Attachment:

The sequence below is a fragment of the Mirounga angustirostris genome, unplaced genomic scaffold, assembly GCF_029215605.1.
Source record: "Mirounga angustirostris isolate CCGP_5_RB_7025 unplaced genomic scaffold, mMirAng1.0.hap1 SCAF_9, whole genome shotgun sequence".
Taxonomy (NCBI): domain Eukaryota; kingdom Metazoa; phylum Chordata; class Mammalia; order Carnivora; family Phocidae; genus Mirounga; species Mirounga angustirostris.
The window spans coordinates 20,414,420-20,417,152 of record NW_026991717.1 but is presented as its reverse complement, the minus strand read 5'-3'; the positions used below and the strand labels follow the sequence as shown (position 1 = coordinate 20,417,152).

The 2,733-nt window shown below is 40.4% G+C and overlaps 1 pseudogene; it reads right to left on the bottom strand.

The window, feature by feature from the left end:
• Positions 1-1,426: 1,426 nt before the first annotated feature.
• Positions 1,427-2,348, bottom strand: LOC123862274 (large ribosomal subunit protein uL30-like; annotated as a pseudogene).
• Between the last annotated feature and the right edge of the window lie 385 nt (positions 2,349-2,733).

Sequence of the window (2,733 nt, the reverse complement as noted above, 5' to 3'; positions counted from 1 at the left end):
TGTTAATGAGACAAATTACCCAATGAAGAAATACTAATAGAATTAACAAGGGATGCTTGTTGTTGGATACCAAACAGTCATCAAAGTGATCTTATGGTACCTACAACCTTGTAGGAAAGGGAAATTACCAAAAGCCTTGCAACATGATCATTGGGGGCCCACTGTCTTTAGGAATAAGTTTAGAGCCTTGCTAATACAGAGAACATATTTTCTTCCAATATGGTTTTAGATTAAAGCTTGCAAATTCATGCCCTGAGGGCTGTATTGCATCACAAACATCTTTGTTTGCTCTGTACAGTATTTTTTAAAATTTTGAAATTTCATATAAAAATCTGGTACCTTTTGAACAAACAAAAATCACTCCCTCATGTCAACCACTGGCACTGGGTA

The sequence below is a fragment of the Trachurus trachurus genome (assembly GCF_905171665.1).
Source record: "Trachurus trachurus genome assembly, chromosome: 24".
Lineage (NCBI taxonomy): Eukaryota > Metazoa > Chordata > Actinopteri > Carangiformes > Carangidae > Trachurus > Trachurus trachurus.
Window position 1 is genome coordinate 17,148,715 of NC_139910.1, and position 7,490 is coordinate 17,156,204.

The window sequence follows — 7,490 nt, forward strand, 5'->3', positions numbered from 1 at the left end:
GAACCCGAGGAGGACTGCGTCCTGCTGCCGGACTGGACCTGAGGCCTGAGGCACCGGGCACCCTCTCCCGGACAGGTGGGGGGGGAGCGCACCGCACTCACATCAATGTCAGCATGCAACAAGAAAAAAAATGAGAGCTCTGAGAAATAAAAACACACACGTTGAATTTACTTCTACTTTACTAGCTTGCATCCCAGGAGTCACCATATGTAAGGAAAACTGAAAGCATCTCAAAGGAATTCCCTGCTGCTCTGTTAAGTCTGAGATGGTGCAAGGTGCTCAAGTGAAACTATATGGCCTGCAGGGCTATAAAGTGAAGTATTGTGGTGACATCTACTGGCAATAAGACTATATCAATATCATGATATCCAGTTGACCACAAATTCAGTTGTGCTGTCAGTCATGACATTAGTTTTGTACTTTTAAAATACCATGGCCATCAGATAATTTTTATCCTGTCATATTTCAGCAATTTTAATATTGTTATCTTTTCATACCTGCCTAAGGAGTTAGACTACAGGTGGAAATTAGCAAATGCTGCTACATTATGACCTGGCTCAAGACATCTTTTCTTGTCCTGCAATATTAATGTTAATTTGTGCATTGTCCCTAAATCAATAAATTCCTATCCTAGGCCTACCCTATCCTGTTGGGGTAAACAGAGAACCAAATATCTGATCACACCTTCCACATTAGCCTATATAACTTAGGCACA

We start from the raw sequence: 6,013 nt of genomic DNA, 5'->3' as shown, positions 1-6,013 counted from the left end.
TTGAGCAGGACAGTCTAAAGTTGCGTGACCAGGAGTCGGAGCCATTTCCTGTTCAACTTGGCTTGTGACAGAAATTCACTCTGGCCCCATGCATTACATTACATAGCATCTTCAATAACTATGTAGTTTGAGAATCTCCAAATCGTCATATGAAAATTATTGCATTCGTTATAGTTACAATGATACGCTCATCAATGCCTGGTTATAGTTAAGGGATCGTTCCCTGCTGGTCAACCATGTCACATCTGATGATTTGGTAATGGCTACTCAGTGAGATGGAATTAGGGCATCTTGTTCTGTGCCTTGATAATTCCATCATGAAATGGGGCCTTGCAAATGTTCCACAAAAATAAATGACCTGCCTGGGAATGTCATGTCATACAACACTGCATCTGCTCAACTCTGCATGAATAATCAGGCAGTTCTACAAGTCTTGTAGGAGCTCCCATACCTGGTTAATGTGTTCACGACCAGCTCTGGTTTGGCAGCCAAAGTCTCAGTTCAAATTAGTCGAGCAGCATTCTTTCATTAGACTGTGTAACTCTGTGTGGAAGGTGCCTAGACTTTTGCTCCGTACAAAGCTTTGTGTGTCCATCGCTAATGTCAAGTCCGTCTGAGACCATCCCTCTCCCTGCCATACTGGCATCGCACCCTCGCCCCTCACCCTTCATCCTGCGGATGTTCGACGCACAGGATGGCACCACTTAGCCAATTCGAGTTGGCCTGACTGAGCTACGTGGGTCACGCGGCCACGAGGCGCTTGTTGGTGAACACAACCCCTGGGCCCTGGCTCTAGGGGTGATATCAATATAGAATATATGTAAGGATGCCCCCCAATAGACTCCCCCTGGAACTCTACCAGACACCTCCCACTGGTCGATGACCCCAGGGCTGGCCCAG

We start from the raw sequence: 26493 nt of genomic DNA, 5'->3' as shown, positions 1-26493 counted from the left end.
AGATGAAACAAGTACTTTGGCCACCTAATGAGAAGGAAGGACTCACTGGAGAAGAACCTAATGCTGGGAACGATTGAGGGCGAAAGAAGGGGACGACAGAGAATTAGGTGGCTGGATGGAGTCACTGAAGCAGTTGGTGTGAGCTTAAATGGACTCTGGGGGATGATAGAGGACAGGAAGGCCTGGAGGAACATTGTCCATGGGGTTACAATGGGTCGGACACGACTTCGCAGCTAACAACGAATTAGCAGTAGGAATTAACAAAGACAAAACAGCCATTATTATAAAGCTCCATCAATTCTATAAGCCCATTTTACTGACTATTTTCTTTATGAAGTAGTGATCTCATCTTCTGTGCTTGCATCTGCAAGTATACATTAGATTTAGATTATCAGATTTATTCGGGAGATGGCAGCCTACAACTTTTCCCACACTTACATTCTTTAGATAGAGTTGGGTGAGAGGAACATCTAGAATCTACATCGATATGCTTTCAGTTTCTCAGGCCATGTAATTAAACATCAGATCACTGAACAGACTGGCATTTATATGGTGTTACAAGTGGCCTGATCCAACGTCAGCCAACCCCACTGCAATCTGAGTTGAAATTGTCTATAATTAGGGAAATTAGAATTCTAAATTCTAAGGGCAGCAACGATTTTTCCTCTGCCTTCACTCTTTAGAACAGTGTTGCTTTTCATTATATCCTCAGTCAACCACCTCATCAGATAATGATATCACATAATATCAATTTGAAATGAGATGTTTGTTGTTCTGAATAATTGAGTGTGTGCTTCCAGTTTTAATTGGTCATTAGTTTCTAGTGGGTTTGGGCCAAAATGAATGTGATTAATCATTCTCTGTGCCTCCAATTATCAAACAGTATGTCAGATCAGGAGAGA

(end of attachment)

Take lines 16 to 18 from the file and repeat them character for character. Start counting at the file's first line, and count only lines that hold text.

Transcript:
The window sequence follows — 7,490 nt, forward strand, 5'->3', positions numbered from 1 at the left end:
GAACCCGAGGAGGACTGCGTCCTGCTGCCGGACTGGACCTGAGGCCTGAGGCACCGGGCACCCTCTCCCGGACAGGTGGGGGGGGAGCGCACCGCACTCACATCAATGTCAGCATGCAACAAGAAAAAAAATGAGAGCTCTGAGAAATAAAAACACACACGTTGAATTTACTTCTACTTTACTAGCTTGCATCCCAGGAGTCACCATATGTAAGGAAAACTGAAAGCATCTCAAAGGAATTCCCTGCTGCTCTGTTAAGTCTGAGATGGTGCAAGGTGCTCAAGTGAAACTATATGGCCTGCAGGGCTATAAAGTGAAGTATTGTGGTGACATCTACTGGCAATAAGACTATATCAATATCATGATATCCAGTTGACCACAAATTCAGTTGTGCTGTCAGTCATGACATTAGTTTTGTACTTTTAAAATACCATGGCCATCAGATAATTTTTATCCTGTCATATTTCAGCAATTTTAATATTGTTATCTTTTCATACCTGCCTAAGGAGTTAGACTACAGGTGGAAATTAGCAAATGCTGCTACATTATGACCTGGCTCAAGACATCTTTTCTTGTCCTGCAATATTAATGTTAATTTGTGCATTGTCCCTAAATCAATAAATTCCTATCCTAGGCCTACCCTATCCTGTTGGGGTAAACAGAGAACCAAATATCTGATCACACCTTCCACATTAGCCTATATAACTTAGGCACA

We start from the raw sequence: 6,013 nt of genomic DNA, 5'->3' as shown, positions 1-6,013 counted from the left end.